TermoRens was contacted by a company that maintains maintenance in major industries in the country and went down for an inspection. It was a special experience.
They had sent tickets in advance and were a little surprised when these were on business. Well ahead stood a guy with a big poster with mine and a couple of other names. We were guided into a “limmo” and transported to a VIP room at the airport where we were largely received by our new customer while luggage and passports were checked out. After a nice evening, it was on a customer visit the next day.
Everything was like on TV. In Khartoum it was paved, many tired buildings, but also some new beautiful skyscrapers. This is where the oil industry was located and they were the first we visited. They had major problems with a coke-like coating in their facilities that often stopped operations. Otherwise all the common problems in Africa and the Middle East with amounts of lime. So much so that in a tube of six inches was reduced to 1 inch. (see picture). A simple problem and solve for the Termorens cleaning liquid.
Next it was out of town and out to a large oil refinery located in the middle of the desert. An enormous plant where they also had major problems with the growth of mainly lime. We were driven to an area just outside the refinery where they had stored all the equipment to be thrown away. An area the size of a small town. Here were all of the exchangers large as houses, cooling machines, pumps, pipes, tanks etc all just as rusty and overgrown. A dream for a Termorens man and a miracle for a technical engineer on the site. The convectors I am standing next to in the picture had to be scraped and they cost 50,000 dollars each and they had many. On the site was scrapped equipment worth tens of millions of dollars that was just as good just grown. They could hardly believe their eyes when I demonstrated how easily one removed the coating with Termorens and in addition took a sip of the cleaning fluid. Witchcraft meant something. A container with Termorens was sent down and now they are in full swing to clean the equipment which can then be used again.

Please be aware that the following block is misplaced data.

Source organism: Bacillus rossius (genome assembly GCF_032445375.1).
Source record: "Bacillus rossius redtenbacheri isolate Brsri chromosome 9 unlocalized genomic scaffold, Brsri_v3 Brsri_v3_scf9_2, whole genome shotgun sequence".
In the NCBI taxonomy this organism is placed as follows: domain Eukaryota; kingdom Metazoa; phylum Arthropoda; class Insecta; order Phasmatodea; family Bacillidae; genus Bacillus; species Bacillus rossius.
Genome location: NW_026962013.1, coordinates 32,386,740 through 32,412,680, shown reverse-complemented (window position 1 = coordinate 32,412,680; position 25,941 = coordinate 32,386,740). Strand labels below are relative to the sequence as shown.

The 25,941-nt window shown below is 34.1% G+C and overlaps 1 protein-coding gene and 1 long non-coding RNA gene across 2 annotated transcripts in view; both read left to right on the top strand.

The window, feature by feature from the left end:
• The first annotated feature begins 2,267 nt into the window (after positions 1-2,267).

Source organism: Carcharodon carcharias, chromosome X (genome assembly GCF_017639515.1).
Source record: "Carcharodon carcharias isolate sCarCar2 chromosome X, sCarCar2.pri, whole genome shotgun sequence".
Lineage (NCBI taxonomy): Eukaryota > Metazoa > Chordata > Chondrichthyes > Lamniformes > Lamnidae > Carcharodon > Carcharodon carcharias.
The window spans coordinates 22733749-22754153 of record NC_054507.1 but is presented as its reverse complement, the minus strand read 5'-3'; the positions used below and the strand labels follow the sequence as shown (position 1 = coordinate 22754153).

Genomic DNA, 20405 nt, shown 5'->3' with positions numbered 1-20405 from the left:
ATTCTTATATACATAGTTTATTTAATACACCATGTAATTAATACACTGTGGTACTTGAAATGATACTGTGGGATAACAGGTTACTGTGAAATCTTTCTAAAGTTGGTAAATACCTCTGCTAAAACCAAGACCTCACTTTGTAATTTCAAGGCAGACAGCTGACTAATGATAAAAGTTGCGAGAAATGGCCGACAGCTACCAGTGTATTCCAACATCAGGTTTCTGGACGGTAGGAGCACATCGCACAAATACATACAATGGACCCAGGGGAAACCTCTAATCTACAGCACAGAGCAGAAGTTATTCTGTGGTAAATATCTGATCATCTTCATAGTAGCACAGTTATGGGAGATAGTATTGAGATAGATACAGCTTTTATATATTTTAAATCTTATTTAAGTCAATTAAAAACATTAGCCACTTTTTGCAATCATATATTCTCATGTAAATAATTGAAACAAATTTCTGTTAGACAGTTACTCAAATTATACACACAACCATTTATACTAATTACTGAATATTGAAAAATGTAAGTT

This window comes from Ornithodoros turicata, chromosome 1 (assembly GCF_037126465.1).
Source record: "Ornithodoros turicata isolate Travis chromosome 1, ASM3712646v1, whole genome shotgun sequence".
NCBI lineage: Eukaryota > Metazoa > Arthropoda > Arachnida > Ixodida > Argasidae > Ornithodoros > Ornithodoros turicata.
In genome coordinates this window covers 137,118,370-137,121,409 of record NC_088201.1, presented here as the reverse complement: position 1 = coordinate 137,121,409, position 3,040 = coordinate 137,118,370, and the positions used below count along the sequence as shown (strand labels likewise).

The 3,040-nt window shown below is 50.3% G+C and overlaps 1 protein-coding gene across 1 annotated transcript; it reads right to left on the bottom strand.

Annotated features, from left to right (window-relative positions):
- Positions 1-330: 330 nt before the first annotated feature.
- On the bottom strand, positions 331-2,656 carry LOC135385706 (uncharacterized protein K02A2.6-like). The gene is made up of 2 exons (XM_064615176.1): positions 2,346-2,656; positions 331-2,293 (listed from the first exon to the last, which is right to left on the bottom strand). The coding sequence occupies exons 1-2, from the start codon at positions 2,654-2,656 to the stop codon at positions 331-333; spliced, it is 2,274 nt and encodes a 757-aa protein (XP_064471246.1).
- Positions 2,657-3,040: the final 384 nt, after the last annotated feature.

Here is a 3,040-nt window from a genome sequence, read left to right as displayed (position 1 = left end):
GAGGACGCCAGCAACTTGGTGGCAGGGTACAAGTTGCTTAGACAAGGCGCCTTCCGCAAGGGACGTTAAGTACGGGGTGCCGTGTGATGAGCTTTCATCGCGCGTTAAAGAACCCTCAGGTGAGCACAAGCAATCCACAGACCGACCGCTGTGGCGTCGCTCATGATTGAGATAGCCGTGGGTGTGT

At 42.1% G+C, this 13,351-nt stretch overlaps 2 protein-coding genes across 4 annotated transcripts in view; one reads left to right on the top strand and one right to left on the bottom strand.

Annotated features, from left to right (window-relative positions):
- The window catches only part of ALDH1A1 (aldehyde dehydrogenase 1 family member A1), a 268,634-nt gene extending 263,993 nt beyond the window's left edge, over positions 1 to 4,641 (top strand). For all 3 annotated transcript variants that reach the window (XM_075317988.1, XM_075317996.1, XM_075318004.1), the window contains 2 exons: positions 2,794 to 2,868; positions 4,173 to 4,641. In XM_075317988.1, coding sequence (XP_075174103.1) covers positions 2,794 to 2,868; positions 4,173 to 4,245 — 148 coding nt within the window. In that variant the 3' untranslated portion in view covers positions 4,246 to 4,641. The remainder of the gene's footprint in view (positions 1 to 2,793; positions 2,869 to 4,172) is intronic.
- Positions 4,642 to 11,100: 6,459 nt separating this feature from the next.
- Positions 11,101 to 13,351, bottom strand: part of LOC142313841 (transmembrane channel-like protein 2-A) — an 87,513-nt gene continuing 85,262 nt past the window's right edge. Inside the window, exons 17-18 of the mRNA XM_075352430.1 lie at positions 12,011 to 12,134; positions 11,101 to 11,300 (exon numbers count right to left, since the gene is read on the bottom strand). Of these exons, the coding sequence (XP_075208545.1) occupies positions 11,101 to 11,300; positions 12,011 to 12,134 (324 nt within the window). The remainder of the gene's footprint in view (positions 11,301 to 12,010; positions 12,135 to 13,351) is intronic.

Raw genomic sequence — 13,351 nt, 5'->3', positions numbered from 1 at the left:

My brother’s brother in Sudan, Elbadry Ahmed, got married while I was there. In Sudan, weddings are celebrated for a whole week and I was invited the last day I was there. As the only white man who is also two meters tall, I did not exactly manage to interfere neutrally. Here there was full focus on dancing and fun with many wonderfully nice people. Full swing without alcohol which is not legal in Sudan and also not missed. We were invited to the Minister of Industry the last day where we got to introduce ourselves and our products. The result was that they will now clean three large sugar factories and several energy stations. Only these corona times pass will there be a trip down again to look at the possibility of producing in Sudan.